24 “Then he who had received the one talent came and said, „Lord, I knew you to be a hard man, reaping where you have not sown, and gathering where you have not scattered seed. 25 And I was afraid, and went and hid your talent in the ground. Look, there you have what is yours.‟

26 “But his lord answered and said to him, „You wicked and lazy servant, you knew that I reap where I have not sown, and gather where I have not scattered seed. 27 So you ought to have deposited my money with the bankers, and at my coming I would have received back my own with interest. 28 So take the talent from him, and give it to him who has ten talents.

29 „For to everyone who has, more will be given, and he will have abundance; but from him who does not have, even what he has will be taken away. 30 And cast the unprofitable servant into the outer darkness. There will be weeping and gnashing of teeth.‟”


The word „Talent‟ comes from the Old English word „talente,‟ a derivative from the Latin word „talenta‟ or „talentum‟ meaning a sum of money; also the Greek word „talanton‟ meaning again a unit of money or weight. In Medieval Latin centuries later the sense of the word was extended in the 14th Century to ability with money through the influence of theologians‟ interpretations of the Parable of the Talents (Matthew 25:14-30). However, the word has evolved in modern language today to multiple broader meanings which include an individual‟s skills and abilities which do not include money; yet the word‟s origin tells us a lot about the true meaning in the parable.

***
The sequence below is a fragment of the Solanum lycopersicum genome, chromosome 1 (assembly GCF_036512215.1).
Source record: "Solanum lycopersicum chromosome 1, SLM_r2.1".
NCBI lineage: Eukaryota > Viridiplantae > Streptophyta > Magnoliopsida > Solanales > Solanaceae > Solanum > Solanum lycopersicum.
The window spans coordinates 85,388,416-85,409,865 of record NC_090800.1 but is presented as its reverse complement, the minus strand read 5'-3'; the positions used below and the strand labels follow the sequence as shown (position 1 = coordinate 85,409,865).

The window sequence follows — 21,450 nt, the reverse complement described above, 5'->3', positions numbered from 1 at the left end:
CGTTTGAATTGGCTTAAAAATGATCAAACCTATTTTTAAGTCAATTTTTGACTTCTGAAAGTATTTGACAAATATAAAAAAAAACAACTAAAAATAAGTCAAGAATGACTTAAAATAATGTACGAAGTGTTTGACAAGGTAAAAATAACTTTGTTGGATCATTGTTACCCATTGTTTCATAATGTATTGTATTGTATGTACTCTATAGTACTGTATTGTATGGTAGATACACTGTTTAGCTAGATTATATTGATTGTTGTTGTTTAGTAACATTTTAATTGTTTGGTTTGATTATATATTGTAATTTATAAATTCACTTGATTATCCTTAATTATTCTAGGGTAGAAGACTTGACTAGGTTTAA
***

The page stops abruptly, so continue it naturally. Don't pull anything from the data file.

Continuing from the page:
The Talent was one of several ancient units of mass as well as corresponding units of value equivalent to masses of Gold and Silver. It was approximately the mass of water required to fill an amphora, a vessel for measuring liquids or bulk goods in the Roman Empire and for estimating the size of ships and the production of vineyards.

Around the surrounding regions of Israel the „Talent‟ was a common measure. A Greek, or Attic Talent, was 26 kilograms (917 oz.), a Roman Talent was 32.3 kilograms (1139 oz.), an Egyptian Talent was 27 kilograms (952 oz.), and a Babylonian Talent was 30.3 kilograms (1068 oz.). At the time of the recording of the Parable given above, the Hebrew Talent was 34.2 Kilograms (1206 oz.) of Silver.